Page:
Will the Grief Ever End?


Ted Cerstvik

I had just completed the sixth week of a nine-week business trip to Saudi Arabia when I received a phone call from my eldest daughter informing me that my wife Joan was sick and she was taking her to the hospital. I asked my daughter to call me again as soon as she knew what the problem was. My daughter called back the next day and told me that my wife had suffered two cerebral aneurysms, one of which had bled.

On receiving this terrible news, I made arrangements to return home as quickly as possible. The trip took thirty hours and I didn't know what to expect when I got home. Two of my three daughters met me at the airport, and we went straight to the hospital.

At the hospital I found my wife in the intensive care unit in a coma. She lingered for a week, but the damage to her brain was so severe that she had no chance for a successful recovery. Additionally, she was suffering from respiratory failure. My three daughters and other family members concurred in my decision to take Joan off life support rather than have her linger any longer with no hope for recovery. Fifteen minutes after she was taken off life support she was dead. Never in my wildest imagination did I ever visualize myself standing in an intensive care unit holding Joan's hand and watching her die. It was the most devastating moment of my life. It wasn't until after my wife had died and was unhooked from all the life-support equipment that I was finally able to take her in my arms, kiss her goodbye, and thank her for the life and love she had given me unconditionally for the thirty nine years of life we had together. She was the music in my life, and that music came to an abrupt end.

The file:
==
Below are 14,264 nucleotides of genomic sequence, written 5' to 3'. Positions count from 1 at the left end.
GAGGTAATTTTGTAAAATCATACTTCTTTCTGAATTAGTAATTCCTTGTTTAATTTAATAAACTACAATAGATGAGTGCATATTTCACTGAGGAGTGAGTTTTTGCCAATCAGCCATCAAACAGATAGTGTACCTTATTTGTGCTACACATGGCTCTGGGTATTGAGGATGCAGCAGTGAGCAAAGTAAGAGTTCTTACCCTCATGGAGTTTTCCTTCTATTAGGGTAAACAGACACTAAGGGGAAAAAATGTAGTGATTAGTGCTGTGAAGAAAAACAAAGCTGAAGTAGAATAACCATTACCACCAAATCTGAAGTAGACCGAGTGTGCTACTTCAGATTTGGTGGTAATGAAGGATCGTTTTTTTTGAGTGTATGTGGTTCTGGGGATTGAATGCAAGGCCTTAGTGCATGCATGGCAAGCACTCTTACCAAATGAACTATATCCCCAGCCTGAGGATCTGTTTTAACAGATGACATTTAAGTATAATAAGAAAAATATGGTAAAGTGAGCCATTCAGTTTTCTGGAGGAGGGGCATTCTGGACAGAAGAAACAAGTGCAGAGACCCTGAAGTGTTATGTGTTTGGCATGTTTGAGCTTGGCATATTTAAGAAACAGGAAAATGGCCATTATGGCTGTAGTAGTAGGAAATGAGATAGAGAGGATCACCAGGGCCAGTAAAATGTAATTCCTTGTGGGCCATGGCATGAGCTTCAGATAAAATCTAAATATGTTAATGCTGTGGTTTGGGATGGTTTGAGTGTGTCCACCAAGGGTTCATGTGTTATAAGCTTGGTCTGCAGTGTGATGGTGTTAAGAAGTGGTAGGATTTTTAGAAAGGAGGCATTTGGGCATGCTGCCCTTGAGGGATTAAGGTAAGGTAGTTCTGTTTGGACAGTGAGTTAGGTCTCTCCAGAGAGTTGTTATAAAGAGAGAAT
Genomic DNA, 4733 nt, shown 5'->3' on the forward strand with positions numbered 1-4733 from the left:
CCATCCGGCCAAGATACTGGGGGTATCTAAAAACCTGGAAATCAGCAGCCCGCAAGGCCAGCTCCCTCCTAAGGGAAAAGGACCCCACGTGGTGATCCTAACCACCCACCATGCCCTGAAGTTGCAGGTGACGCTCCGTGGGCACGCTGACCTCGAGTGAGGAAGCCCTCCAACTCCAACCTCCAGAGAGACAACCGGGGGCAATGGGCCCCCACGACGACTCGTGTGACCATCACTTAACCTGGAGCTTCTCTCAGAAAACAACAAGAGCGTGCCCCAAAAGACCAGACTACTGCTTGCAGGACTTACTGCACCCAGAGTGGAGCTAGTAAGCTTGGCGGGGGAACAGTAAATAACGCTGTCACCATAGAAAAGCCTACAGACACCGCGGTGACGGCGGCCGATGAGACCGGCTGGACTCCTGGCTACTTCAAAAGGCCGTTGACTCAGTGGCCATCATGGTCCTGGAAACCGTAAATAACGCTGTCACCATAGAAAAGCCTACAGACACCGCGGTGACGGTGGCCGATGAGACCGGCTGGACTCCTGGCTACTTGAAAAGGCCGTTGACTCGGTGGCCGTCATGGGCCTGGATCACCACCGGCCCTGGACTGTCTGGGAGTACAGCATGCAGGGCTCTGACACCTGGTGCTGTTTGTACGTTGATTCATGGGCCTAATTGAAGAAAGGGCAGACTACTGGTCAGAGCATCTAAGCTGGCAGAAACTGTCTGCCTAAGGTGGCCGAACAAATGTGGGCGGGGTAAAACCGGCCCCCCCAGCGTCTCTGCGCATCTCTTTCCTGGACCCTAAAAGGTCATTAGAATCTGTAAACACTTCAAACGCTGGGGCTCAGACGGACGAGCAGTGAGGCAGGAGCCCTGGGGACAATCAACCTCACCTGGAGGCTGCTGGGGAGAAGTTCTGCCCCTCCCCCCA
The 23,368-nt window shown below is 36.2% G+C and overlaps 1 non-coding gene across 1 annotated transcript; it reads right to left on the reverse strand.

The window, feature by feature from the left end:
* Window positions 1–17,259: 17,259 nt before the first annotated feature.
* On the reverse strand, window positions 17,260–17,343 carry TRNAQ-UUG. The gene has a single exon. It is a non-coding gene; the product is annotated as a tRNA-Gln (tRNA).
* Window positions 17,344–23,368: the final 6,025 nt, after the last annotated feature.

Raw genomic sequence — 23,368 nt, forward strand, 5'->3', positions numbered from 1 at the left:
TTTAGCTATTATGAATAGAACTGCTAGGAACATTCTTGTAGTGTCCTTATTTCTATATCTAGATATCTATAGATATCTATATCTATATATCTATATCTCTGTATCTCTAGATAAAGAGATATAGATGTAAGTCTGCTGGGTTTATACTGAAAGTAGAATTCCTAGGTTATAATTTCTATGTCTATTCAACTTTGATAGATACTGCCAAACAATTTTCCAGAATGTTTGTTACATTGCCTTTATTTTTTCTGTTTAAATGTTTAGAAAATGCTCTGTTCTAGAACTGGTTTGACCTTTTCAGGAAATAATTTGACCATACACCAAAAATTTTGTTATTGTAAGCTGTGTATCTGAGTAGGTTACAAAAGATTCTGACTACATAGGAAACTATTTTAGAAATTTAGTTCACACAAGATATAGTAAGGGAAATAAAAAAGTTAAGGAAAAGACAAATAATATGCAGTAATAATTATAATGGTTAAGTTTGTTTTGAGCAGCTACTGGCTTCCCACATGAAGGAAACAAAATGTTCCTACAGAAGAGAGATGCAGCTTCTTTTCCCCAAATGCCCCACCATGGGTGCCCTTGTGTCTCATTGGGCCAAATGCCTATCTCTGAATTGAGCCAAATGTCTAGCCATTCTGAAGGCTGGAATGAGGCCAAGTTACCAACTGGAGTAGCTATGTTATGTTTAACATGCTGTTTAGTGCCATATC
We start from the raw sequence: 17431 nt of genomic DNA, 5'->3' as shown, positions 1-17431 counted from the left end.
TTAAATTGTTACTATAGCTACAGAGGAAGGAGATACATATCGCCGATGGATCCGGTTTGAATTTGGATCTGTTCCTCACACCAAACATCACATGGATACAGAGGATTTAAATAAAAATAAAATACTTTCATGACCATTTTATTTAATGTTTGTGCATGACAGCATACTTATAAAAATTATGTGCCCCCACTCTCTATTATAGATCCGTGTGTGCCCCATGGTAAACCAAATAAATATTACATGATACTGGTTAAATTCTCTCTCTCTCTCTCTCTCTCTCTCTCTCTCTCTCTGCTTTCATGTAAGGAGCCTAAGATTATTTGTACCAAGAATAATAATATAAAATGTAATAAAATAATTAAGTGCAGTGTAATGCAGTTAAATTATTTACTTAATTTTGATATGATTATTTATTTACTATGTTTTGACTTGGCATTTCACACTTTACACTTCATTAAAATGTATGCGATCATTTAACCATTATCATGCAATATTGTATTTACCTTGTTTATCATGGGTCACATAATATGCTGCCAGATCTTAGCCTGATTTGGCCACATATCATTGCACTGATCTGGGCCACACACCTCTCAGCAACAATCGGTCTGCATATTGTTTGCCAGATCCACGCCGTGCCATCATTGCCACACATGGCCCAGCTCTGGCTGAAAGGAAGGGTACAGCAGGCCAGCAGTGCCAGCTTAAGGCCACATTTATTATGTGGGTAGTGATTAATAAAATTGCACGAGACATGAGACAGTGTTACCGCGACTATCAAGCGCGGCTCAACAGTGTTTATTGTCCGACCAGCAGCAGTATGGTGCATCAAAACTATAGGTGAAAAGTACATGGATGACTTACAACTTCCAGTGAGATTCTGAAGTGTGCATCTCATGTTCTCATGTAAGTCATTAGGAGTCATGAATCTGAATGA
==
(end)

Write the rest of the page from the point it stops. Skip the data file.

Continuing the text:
Our marriage was a romantic, thirty-six-year love affair. We were college sweethearts. We began dating during our sophomore year in college. We were already in love by the time of our first date, and we never looked back. Two and a half years later we were married and graduated from college, both in the same week. In 1995 we went to Hawaii (where we had lived sixteen years before) to celebrate our thirty-fifth wedding anniversary. We had a vow renewal ceremony in a lovely, romantic, tropical setting. Joan looked so pretty and happy. I will never forget that ceremony for the rest of my life. Joan was a dedicated, loving wife, mother and grandmother. I consider myself blessed to have had her love for all those years.

Now, fourteen months after her death, I find my myself still missing Joan terribly and wondering if my grief will ever end. I don't think it ever will. I loved her too deeply for me to ever get over it. So many things can trigger memories that still cause me to burst into tears. I feel so lonely and adrift without her. When Joan died joy went out of my life. I wonder if I will ever be happy again.

Ted Cerstvik



You can send email to Ted at: tcerstvik@juno.com
mail welcome


anniversary date 11-13-96
date of post 01-23-98

[return to home page] [column] [book excerpts] [honor page] [discussions page]

Crisis, Grief, and Healing: Tom Golden LCSW